IMC '05 Paper
[IMC '05 Technical Program]
Poisson versus periodic path probing (or, does PASTA
matter?)
Muhammad Mukarram Bin Tariq, Amogh Dhamdhere,
Constantinos Dovrolis, Mostafa Ammar
Georgia Institute of Technology
{mtariq,amogh,dovrolis,ammar}@cc.gatech.edu
Abstract
The wellknown PASTA (``Poisson Arrivals See Time Averages'') property
states
that, under very general conditions, the fraction of Poisson arrivals
that observe an underlying process in a particular state is equal,
asymptotically, to the fraction of time the process spends in that
state. When applied to network inference, PASTA implies that a Poisson
probing stream provides an unbiased estimate of the desired time
average. Our objective is to examine the practical significance of the
PASTA property in the context of realistic RTT, loss rate and packet
pair dispersion measurements with a finite (but not small) number of
samples. In particular, we first evaluate the differences between the
point estimates (median RTT, loss rate, and median dispersion) that
result from Poisson and Periodic probing. Our evaluation is based on a
rich set of measurements between 23 PlanetLab hosts. The experimental
results show that in almost all measurement sessions the differences
between the Poisson and Periodic point estimates are insignificant. In
the case of RTT and dispersion measurements, we also used a
nonparametric goodnessoffit test, based on the KullbackLeibler
distance, to evaluate the similarity of the distributions that result
from Poisson and Periodic probing. The results show that in more than
90% of the measurements there is no statistically significant
difference between the two distributions.
1 Introduction
In the context of active measurements, a sequence of probing
packets is injected in a network path with the objective to measure
endtoend properties such as RoundTrip Time (RTT), loss rate, or
available bandwidth (related to the timespacing, or dispersion,
between successive packets).
A central issue in active measurements
is the characteristics of the probing process [1]. From a mathematical
perspective, it is often claimed that ``the right way'' to do probing
(or sampling) is to use a Poisson process (meaning that the
interarrivals between probing packets should be independent
and exponentially distributed with the same mean)
[2,3,4,5,6].
Poisson probing derives its strength from the wellcited PASTA
property, which stands for ``Poisson Arrivals See Time Averages'' [7].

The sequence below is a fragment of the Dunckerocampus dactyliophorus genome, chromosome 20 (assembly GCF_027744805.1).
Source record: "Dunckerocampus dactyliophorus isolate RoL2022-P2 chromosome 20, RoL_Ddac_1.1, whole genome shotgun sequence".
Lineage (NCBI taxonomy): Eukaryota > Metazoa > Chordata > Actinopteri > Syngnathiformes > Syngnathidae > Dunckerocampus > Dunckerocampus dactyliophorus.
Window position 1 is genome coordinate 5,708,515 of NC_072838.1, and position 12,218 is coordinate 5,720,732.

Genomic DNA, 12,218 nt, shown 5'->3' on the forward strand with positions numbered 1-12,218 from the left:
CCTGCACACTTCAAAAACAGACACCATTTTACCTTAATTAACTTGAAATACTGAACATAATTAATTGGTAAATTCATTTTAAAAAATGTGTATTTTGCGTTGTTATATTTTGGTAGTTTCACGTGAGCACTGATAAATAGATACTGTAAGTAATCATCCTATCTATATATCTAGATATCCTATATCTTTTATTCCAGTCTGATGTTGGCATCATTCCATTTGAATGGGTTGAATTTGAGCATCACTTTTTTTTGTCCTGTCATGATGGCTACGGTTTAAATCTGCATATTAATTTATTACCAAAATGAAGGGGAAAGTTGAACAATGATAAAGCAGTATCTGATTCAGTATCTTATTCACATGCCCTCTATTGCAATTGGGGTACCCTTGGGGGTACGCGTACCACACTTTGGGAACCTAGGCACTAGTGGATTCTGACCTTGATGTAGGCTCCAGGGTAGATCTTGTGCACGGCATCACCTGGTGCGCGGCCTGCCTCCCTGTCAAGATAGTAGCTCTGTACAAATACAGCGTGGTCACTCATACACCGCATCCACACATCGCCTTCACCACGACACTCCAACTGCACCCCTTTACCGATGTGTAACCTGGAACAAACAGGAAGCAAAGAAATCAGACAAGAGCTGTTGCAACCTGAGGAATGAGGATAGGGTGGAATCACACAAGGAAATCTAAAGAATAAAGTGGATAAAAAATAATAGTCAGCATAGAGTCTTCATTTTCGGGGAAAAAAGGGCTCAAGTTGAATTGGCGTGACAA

Consider a stochastic system and
suppose that we want to infer the fraction of time the
system spends in a state . Let us assume that this time
average exists. A stream of ``probes'' arrives
in the system based on a Poisson process, recording the system's state
at the arrival time instant. PASTA states that the expected value of the fraction of Poisson probes that observe the system
at state is equal to the time average .
This powerful result does not make any assumptions about the stochastic
system,
except that the time average exists; stationarity
or ergodicity may be needed in order to prove that however.
The underlying reason for the validity of PASTA is that the
monitored system cannot ``anticipate'' the next probing
event, due to the memoryless nature of the Poisson measurement process.
Notice that the the Poisson probes may be interacting with the
monitored
system. In the case of a queueing system, for example, probing
packets can be backlogged, serviced, or dropped, as any other packet,
and they may also affect the magnitude of the time average . It is also important to note that PASTA is an asymptotic
result:
tends to as the number of
probes tends to infinity.
The sample average , even though an unbiased estimate,
can significantly deviate around depending on and on the variability
and correlation structure of the underlying system [8].
On the practical side,
the most common measurement approach is to use Periodic
probing, rather than Poisson probing. For instance, the popular ping
utility generates a periodic probing stream.
An important advantage of Periodic probing is that the
duration of a measurement session can be a priori known,
given the number of samples and the probing period. Furthermore,
scheduling periodic packet transmissions
at mainstream (not realtime) operating systems is easier
and more accurate than scheduling random, and potentially very short
or very long, packet interarrivals.
It should be noted that the use of Periodic probing does
not mean that the resulting estimate will be necessarily
biased, especially if the probing rate is sufficiently high.
It is true, however, that only Poisson probing can provably result in
an unbiased estimate